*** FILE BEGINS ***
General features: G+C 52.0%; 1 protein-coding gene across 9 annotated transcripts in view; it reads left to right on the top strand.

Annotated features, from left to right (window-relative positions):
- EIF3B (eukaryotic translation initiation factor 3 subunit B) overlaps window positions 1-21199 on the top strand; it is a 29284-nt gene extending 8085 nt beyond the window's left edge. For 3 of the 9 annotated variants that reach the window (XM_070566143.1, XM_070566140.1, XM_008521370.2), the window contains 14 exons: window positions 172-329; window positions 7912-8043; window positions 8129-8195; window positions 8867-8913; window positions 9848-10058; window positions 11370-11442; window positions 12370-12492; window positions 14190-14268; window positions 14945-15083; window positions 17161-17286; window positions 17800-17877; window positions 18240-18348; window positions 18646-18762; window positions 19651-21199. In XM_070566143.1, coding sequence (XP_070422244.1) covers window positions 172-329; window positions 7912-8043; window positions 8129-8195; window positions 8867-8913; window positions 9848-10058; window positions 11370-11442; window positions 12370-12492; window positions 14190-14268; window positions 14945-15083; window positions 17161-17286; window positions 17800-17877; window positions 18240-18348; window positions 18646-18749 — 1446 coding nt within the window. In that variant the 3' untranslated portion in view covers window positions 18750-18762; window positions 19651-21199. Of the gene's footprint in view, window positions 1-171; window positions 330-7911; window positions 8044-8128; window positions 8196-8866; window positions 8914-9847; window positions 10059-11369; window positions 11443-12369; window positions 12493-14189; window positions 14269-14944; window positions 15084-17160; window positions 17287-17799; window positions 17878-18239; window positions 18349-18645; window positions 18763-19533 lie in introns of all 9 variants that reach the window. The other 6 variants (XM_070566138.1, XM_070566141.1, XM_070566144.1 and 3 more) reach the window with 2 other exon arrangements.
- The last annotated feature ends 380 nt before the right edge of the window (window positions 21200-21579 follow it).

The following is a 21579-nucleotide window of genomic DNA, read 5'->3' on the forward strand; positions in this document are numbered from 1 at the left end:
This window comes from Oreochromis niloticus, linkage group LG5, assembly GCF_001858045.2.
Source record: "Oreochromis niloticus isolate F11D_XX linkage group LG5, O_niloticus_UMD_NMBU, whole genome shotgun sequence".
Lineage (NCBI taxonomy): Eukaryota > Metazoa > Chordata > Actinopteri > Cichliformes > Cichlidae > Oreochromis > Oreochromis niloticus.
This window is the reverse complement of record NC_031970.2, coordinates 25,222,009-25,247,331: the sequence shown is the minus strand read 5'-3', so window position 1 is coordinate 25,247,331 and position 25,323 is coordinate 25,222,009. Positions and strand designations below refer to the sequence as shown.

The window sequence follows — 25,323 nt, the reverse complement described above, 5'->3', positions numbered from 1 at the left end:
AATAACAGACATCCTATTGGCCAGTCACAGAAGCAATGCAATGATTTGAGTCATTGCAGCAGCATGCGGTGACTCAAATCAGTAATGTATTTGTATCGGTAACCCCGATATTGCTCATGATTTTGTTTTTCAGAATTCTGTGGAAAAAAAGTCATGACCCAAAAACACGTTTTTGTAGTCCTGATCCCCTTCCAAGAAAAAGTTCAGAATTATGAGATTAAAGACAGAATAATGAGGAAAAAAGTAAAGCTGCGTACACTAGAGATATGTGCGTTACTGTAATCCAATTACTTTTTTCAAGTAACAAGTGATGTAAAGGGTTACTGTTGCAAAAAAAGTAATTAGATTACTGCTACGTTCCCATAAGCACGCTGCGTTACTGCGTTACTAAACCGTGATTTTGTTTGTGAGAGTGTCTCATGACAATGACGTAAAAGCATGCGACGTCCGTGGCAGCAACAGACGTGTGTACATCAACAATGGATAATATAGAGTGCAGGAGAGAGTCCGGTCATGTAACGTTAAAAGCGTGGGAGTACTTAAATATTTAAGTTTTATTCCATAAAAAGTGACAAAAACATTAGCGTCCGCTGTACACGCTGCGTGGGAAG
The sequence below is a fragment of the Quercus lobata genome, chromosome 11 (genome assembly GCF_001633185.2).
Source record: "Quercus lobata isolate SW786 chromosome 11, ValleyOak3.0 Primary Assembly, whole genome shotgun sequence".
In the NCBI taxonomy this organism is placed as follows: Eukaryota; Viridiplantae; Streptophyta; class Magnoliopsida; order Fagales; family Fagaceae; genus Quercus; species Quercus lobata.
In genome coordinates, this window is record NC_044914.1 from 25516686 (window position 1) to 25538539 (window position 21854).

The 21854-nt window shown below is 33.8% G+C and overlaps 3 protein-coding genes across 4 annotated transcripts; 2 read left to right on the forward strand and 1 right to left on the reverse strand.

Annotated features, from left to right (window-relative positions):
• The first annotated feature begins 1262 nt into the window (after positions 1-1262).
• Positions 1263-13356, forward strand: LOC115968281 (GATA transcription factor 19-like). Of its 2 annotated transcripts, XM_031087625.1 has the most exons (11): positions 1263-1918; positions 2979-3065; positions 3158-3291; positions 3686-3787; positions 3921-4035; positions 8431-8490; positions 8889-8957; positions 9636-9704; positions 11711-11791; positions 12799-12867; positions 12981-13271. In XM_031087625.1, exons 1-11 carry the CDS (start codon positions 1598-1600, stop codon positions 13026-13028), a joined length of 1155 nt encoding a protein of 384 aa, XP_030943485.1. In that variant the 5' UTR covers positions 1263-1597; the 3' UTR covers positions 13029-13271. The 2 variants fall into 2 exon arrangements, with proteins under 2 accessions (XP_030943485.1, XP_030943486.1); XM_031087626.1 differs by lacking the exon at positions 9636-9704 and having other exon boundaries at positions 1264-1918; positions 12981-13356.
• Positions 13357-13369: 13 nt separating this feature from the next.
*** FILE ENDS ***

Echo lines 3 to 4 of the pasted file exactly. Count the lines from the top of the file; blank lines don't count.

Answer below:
- EIF3B (eukaryotic translation initiation factor 3 subunit B) overlaps window positions 1-21199 on the top strand; it is a 29284-nt gene extending 8085 nt beyond the window's left edge. For 3 of the 9 annotated variants that reach the window (XM_070566143.1, XM_070566140.1, XM_008521370.2), the window contains 14 exons: window positions 172-329; window positions 7912-8043; window positions 8129-8195; window positions 8867-8913; window positions 9848-10058; window positions 11370-11442; window positions 12370-12492; window positions 14190-14268; window positions 14945-15083; window positions 17161-17286; window positions 17800-17877; window positions 18240-18348; window positions 18646-18762; window positions 19651-21199. In XM_070566143.1, coding sequence (XP_070422244.1) covers window positions 172-329; window positions 7912-8043; window positions 8129-8195; window positions 8867-8913; window positions 9848-10058; window positions 11370-11442; window positions 12370-12492; window positions 14190-14268; window positions 14945-15083; window positions 17161-17286; window positions 17800-17877; window positions 18240-18348; window positions 18646-18749 — 1446 coding nt within the window. In that variant the 3' untranslated portion in view covers window positions 18750-18762; window positions 19651-21199. Of the gene's footprint in view, window positions 1-171; window positions 330-7911; window positions 8044-8128; window positions 8196-8866; window positions 8914-9847; window positions 10059-11369; window positions 11443-12369; window positions 12493-14189; window positions 14269-14944; window positions 15084-17160; window positions 17287-17799; window positions 17878-18239; window positions 18349-18645; window positions 18763-19533 lie in introns of all 9 variants that reach the window. The other 6 variants (XM_070566138.1, XM_070566141.1, XM_070566144.1 and 3 more) reach the window with 2 other exon arrangements.
- The last annotated feature ends 380 nt before the right edge of the window (window positions 21200-21579 follow it).